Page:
Funeral services will take place at All Saints’ Church at 11 a.m. on Thursday, March 13. Interment will take place in the Trinity-All Saints’ Cemetery, and a reception in the church will follow. Memorial donations may be made to All Saints’ Episcopal Church, 16 All Saints’ Road, Princeton N.J. 08540, or to the charity of your choice.

Arrangements are under the direction of The Mather-Hodge Funeral Home, Princeton.

———

Ruth Meyrowitz Shaw

Ruth Shaw passed away peacefully on Monday, March 3, 2014. Ruth was born November 17, 1923 in Englewood, N.J. She was a graduate of New Rochelle High School, where she was a drum majorette, and Lasell Junior College. In 1945, she married her high school sweetheart Don Shaw. Together they raised three daughters in Princeton. They retired to Sarasota, Fla. in 1989, and after Don’s passing in 2007, Ruth settled at Pennswood Village in Newtown, Pa.

While living in Princeton, Ruth enjoyed playing golf with Don and their wide circle of friends at Springdale Golf Club. Ruth enjoyed the ever-present challenge of improving her game, the friendly competition, and most of all, the fun-loving and lively group of dear friends with whom she bonded over the years. Everywhere she lived, Ruth befriended her neighbors, who became life-long friends.

Ruth had a good sense of humor and an active mind. She enjoyed a variety of activities including Shakespeare class, Bible study, and excursions to museums and concerts.

A memorial service was held at 2 p.m. on Saturday, March 8 at Nassau Presbyterian Church in Princeton.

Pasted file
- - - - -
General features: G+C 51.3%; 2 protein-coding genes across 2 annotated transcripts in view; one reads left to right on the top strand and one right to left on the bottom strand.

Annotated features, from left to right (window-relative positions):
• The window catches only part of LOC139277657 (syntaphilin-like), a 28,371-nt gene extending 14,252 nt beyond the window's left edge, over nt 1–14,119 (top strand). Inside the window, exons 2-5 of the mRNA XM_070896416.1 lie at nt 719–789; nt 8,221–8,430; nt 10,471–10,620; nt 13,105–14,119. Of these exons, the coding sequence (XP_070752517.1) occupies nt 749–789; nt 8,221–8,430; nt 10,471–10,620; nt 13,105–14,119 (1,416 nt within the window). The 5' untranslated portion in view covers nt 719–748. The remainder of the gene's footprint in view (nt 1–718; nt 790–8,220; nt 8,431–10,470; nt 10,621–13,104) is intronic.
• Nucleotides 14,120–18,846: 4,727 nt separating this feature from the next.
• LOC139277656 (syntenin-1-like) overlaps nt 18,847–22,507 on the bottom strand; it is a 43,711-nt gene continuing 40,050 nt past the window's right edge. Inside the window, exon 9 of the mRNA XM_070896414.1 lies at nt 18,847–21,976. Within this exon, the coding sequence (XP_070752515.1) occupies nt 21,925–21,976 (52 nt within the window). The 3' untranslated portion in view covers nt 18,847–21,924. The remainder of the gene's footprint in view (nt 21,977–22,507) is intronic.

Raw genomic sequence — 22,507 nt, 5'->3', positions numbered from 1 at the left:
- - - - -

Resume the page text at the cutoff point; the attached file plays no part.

Ruth is pre-deceased by her husband Don, and sister Dorothy Hawley. She is survived by daughters Nancy Norland (husband Rick) of Titusville, Susan Shaw of Novato, Calif., and Sandy Shaw of Hailey, Idaho; and two grandsons, Mike Norland of San Francisco, Calif. and Sam Strong of Hailey, Iaho.

In lieu of flowers, contributions may be made to the Dial Hope Foundation, P.O. Box 953, Sarasota, Fla. 34230, or to the charity of your choice.

———

Obit Willis 3-12-14Edna W. Willis

Edna W. Willis, 84, died on March 1, 2014. She was born in Atlanta, Ga. on June 24, 1929 to her parents, Gladys Galloway and Emmett Guthrie. 

Edna was employed in the accounting department at the Princeton Medical Center. She was an active member of the Unitarian Universalist Congregation of Princeton for many years where she served as treasurer and was for a time, the president of the Women’s Alliance. Edna was a very accomplished quilter, and enjoyed traveling and gardening. She and her husband lived in Princeton for forty years and the past ten years at the Stonebridge Retirement Community in Montgomery.

Edna is survived by her husband of nearly 57 years, Sidney L. Willis; her two sons and their wives, John and Patricia Willis of Jacksonville, Fla., and Robert and Suzanne Willis of Ridgewood, N.J.; two grandchildren, Ryan Willis and his wife Cheri of Charlottesville, Va, and Sarah Willis of Brooklyn, N.Y. She was predeceased by her sister and brother.

A memorial service is scheduled for 11 a.m. on April 19 at the Unitarian Universalist Church of Princeton.

In lieu of flowers, donations can be made in her memory to the Unitarian Universalist Congregation of Princeton, located at 50 Cherry Hill Road, Princeton, N.J., 08540.

———

Obit Weatherley 3-12-14John Swan Weatherley

John Swan Weatherley, 62, passed away peacefully at his home in New Canaan, Connecticut, on March 5, 2014. Formerly a resident of Ridgefield, Connecticut for 23 years, John was a devoted husband, father, and grandfather.